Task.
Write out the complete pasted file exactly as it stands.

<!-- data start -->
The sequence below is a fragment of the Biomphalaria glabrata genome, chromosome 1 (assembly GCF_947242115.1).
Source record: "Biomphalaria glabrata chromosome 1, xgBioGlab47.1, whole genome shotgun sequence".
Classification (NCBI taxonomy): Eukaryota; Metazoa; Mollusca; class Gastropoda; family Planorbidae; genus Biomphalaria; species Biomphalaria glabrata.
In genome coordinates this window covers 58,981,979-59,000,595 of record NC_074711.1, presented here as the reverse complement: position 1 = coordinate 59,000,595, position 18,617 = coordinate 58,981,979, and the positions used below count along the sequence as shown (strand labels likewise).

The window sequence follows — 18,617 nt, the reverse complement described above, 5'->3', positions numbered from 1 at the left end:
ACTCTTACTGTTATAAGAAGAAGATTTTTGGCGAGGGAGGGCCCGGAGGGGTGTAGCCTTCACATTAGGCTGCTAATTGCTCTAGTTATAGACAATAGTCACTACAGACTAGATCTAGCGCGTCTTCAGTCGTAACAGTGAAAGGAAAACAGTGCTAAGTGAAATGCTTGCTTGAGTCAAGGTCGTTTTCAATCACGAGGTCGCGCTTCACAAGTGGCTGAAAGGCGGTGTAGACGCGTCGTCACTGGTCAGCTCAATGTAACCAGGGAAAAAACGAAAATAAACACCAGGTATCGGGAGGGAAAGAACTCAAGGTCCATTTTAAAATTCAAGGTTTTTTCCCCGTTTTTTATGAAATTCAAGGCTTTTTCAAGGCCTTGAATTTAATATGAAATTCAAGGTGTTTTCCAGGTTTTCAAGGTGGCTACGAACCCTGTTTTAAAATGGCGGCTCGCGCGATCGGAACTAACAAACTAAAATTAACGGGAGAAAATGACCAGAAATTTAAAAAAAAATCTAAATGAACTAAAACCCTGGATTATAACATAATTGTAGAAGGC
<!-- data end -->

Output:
The sequence below is a fragment of the Biomphalaria glabrata genome, chromosome 1 (assembly GCF_947242115.1).
Source record: "Biomphalaria glabrata chromosome 1, xgBioGlab47.1, whole genome shotgun sequence".
Classification (NCBI taxonomy): Eukaryota; Metazoa; Mollusca; class Gastropoda; family Planorbidae; genus Biomphalaria; species Biomphalaria glabrata.
In genome coordinates this window covers 58,981,979-59,000,595 of record NC_074711.1, presented here as the reverse complement: position 1 = coordinate 59,000,595, position 18,617 = coordinate 58,981,979, and the positions used below count along the sequence as shown (strand labels likewise).

The window sequence follows — 18,617 nt, the reverse complement described above, 5'->3', positions numbered from 1 at the left end:
ACTCTTACTGTTATAAGAAGAAGATTTTTGGCGAGGGAGGGCCCGGAGGGGTGTAGCCTTCACATTAGGCTGCTAATTGCTCTAGTTATAGACAATAGTCACTACAGACTAGATCTAGCGCGTCTTCAGTCGTAACAGTGAAAGGAAAACAGTGCTAAGTGAAATGCTTGCTTGAGTCAAGGTCGTTTTCAATCACGAGGTCGCGCTTCACAAGTGGCTGAAAGGCGGTGTAGACGCGTCGTCACTGGTCAGCTCAATGTAACCAGGGAAAAAACGAAAATAAACACCAGGTATCGGGAGGGAAAGAACTCAAGGTCCATTTTAAAATTCAAGGTTTTTTCCCCGTTTTTTATGAAATTCAAGGCTTTTTCAAGGCCTTGAATTTAATATGAAATTCAAGGTGTTTTCCAGGTTTTCAAGGTGGCTACGAACCCTGTTTTAAAATGGCGGCTCGCGCGATCGGAACTAACAAACTAAAATTAACGGGAGAAAATGACCAGAAATTTAAAAAAAAATCTAAATGAACTAAAACCCTGGATTATAACATAATTGTAGAAGGC